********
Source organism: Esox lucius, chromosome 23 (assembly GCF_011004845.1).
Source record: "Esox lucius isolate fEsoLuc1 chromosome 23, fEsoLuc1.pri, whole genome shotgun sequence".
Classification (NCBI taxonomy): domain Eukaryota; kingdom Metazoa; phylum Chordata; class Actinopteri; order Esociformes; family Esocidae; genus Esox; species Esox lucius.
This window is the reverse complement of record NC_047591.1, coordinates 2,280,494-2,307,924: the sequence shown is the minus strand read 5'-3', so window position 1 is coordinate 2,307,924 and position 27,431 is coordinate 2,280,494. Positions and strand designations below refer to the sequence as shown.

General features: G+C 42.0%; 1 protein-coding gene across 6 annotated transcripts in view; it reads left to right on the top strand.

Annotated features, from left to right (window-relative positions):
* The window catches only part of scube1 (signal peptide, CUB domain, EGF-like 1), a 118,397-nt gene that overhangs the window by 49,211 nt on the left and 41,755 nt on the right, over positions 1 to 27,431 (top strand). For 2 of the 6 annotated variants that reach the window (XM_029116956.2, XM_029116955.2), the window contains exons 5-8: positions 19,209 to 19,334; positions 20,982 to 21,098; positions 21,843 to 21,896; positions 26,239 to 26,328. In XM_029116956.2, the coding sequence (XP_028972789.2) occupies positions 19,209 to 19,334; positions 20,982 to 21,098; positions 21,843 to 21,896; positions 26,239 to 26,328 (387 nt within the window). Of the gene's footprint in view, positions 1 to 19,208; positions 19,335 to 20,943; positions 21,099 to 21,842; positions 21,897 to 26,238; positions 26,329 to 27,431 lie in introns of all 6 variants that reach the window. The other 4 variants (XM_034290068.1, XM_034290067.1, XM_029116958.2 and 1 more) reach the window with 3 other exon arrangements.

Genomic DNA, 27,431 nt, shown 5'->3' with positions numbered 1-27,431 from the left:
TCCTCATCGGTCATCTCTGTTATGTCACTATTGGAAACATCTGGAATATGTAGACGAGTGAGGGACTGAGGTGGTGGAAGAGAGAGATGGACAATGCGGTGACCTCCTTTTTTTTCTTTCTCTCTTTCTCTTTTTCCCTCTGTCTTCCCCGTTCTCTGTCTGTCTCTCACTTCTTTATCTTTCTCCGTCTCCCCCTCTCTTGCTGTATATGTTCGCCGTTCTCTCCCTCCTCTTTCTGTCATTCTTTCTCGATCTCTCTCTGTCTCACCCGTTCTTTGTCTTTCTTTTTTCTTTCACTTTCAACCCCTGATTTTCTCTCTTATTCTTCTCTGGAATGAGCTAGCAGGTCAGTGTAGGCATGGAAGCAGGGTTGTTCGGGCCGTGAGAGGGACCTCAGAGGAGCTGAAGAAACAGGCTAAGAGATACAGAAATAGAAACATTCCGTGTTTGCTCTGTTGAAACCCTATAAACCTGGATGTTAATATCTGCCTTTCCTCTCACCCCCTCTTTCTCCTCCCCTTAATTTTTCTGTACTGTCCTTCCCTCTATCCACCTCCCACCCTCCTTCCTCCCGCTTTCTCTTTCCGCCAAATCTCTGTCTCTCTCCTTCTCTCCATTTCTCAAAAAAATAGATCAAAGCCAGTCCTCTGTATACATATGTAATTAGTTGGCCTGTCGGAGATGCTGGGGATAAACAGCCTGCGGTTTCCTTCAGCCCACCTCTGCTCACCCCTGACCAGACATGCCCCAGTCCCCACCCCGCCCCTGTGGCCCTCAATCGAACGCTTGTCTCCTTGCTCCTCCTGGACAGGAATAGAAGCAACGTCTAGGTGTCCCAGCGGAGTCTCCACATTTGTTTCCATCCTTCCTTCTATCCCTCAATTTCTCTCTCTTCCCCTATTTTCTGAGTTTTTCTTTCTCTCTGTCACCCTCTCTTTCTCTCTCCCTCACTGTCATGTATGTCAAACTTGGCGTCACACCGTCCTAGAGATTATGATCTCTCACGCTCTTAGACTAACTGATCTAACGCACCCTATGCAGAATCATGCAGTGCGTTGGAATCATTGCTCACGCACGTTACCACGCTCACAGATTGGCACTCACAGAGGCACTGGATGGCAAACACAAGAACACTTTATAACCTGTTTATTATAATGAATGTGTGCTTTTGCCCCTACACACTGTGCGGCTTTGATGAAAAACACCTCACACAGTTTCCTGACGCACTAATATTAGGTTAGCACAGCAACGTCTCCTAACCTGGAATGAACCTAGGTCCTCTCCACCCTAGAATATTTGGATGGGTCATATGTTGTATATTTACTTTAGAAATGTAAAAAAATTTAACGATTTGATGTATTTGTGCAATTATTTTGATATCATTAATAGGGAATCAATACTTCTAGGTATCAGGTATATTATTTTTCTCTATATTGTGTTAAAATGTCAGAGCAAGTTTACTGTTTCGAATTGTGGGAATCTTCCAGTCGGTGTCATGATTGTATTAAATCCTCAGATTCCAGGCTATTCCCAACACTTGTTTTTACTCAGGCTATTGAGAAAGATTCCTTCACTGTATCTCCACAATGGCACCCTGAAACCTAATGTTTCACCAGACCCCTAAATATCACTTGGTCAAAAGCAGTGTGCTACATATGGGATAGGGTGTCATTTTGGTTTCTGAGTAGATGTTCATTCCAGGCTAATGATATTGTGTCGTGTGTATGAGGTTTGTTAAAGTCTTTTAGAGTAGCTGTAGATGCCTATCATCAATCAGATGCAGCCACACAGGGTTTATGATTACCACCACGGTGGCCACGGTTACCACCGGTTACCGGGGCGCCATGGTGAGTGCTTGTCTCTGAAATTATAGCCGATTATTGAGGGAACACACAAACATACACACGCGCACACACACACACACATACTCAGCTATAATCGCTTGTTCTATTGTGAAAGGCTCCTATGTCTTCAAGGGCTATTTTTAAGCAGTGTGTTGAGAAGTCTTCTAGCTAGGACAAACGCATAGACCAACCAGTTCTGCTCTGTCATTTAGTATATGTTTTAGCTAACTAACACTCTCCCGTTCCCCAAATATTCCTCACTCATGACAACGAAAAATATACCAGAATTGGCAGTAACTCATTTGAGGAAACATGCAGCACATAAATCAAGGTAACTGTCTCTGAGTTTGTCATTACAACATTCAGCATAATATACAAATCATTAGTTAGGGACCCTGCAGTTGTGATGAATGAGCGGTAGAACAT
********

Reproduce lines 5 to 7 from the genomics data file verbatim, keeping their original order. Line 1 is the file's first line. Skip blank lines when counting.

General features: G+C 42.0%; 1 protein-coding gene across 6 annotated transcripts in view; it reads left to right on the top strand.

Annotated features, from left to right (window-relative positions):
* The window catches only part of scube1 (signal peptide, CUB domain, EGF-like 1), a 118,397-nt gene that overhangs the window by 49,211 nt on the left and 41,755 nt on the right, over positions 1 to 27,431 (top strand). For 2 of the 6 annotated variants that reach the window (XM_029116956.2, XM_029116955.2), the window contains exons 5-8: positions 19,209 to 19,334; positions 20,982 to 21,098; positions 21,843 to 21,896; positions 26,239 to 26,328. In XM_029116956.2, the coding sequence (XP_028972789.2) occupies positions 19,209 to 19,334; positions 20,982 to 21,098; positions 21,843 to 21,896; positions 26,239 to 26,328 (387 nt within the window). Of the gene's footprint in view, positions 1 to 19,208; positions 19,335 to 20,943; positions 21,099 to 21,842; positions 21,897 to 26,238; positions 26,329 to 27,431 lie in introns of all 6 variants that reach the window. The other 4 variants (XM_034290068.1, XM_034290067.1, XM_029116958.2 and 1 more) reach the window with 3 other exon arrangements.